"I'm not a member of any organized political party, I'm a Democrat." - Will Rogers
Congress overwhelmingly voted to keep those earmarks in the current appropriations bill, decidedly giving John McCain a slap. Even though President Obama also ran against earmarks, for some reason he is going to let these all slide by. In today's White House press conference it was mentioned that this bill pretty much was dealed out during last year, and in the future the President will have more control over limiting earmarks. Maybe members of Congress should be taxed on the amount of campaign contributions they receive from lobbying groups...
Political Animal reports and comments on the results of an NBC/Wall Street Journal poll: "Congressional Republicans are apparently under the impression that they're doing everything right. They're sticking to their far-right principles, refusing to cooperate with President Obama, embracing message discipline, and taking orders from right-wing radio hosts. They are, as Minority Whip Eric Cantor (R-Va.) recently put it, "Back in the saddle."
As it turns out, they've impressed themselves far more than they've impressed the country.
After Barack Obama's first six weeks as president, the American public's attitudes about the two political parties couldn't be more different, the latest NBC News/Wall Street Journal poll finds.
Despite the country's struggling economy and vocal opposition to some of his policies, President Obama's favorability rating is at an all-time high.... By comparison, the Republican Party -- which resisted Obama's recently passed stimulus plan and has criticized the spending in his budget -- finds its favorability at an all-time low.
But those reservations notwithstanding, the NBC/WSJ poll is bound to bring a smile to the faces of White House staffers. Obama enjoys a 68% favorable rating and a 60% approval rating, while 67% feel more hopeful about his leadership. In one of the more interesting surprises, the number of Americans who believe the U.S. is headed in the right direction has jumped from 26% to 41%, despite the severe economic conditions.
And perhaps most importantly, the overwhelming majority of the public doesn't blame Obama for the state of the economy (sorry, Wall Street Journal editorial page), and two-thirds of the public believe the president has at least a year before he's responsible for it.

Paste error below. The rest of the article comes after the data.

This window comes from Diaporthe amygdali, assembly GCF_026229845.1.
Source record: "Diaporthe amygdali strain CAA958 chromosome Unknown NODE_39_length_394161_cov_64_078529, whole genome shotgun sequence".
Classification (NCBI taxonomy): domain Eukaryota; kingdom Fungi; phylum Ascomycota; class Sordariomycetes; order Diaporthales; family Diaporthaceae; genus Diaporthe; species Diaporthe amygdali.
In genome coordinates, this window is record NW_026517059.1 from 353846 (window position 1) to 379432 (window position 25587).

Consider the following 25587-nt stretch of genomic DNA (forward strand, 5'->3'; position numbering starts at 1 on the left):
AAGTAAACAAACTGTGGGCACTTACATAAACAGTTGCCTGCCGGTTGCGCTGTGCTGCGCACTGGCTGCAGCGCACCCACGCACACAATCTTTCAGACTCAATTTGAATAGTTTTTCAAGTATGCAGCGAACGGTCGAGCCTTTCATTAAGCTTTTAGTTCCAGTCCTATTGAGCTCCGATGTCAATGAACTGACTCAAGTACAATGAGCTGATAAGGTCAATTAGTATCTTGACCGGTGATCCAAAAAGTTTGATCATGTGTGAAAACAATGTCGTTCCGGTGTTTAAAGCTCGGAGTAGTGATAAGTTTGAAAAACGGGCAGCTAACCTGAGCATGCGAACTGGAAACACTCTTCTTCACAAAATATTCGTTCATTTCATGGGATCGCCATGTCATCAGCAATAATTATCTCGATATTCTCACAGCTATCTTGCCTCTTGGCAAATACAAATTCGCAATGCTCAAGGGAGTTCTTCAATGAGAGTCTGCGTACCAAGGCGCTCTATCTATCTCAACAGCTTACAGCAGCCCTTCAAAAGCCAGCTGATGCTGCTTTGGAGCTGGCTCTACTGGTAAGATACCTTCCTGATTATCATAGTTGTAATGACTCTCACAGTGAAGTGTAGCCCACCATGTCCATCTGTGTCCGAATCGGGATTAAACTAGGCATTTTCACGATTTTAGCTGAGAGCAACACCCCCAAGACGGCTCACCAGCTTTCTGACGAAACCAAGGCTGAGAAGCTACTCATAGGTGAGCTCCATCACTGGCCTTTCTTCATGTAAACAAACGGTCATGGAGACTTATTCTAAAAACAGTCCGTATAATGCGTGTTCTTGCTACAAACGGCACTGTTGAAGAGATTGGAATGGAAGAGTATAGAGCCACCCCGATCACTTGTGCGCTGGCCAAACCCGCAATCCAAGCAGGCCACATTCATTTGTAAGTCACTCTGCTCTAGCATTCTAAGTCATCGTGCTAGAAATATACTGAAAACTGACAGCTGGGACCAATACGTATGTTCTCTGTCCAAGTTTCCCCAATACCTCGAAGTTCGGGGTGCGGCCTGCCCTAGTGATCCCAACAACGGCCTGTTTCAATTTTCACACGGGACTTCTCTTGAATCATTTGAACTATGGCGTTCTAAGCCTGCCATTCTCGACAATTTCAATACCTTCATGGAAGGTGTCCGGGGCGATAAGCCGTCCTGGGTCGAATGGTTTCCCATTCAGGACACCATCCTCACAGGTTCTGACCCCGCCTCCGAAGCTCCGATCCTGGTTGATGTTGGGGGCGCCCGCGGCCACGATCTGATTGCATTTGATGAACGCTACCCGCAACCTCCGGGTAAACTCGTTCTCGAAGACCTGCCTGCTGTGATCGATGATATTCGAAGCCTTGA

As for the minority party:
Just 26 percent view the Republican Party positively, which is an all-time low for the party. That's compared with 49 percent who have a favorable view of the Democratic Party.
In addition, a combined 56 percent say the previous Bush administration deserved "almost all" of the blame or a "major part" of the blame for the partisanship in Washington, and a combined 41 percent say the same of congressional Republicans. [...]
Also, the public overwhelmingly believes the GOP's opposition to Obama's policies and programs is based on politics: 56 percent say they're trying to gain political advantage, versus 30 percent who say they're standing up for their principles.
Finally, Americans don't seem to have confidence in the Republican Party when it comes to the economy. By a 48-20 percent margin, they think the Democratic Party would do a better job of getting the country out of the recession.
Republicans, Hart argues, "have been tone deaf to the results of the 2008 election... They never heard the message. They continue to preach the old-time religion."
I think that yesterday's bumper sticker bothered the editors at the Colorado Springs Gazette, because today they penned this cranky opinion piece: Live Free or Move "It's hard to imagine a ranking that could be more attractive and meaningful than our close second-place finish as the freest state." It's hard to take seriously a study that just lists the opinions of the guys doing the study, there is no scientific protocol followed or even a sampling of the population. If you want, I could do the same thing and list Colorado #1 to make you feel better.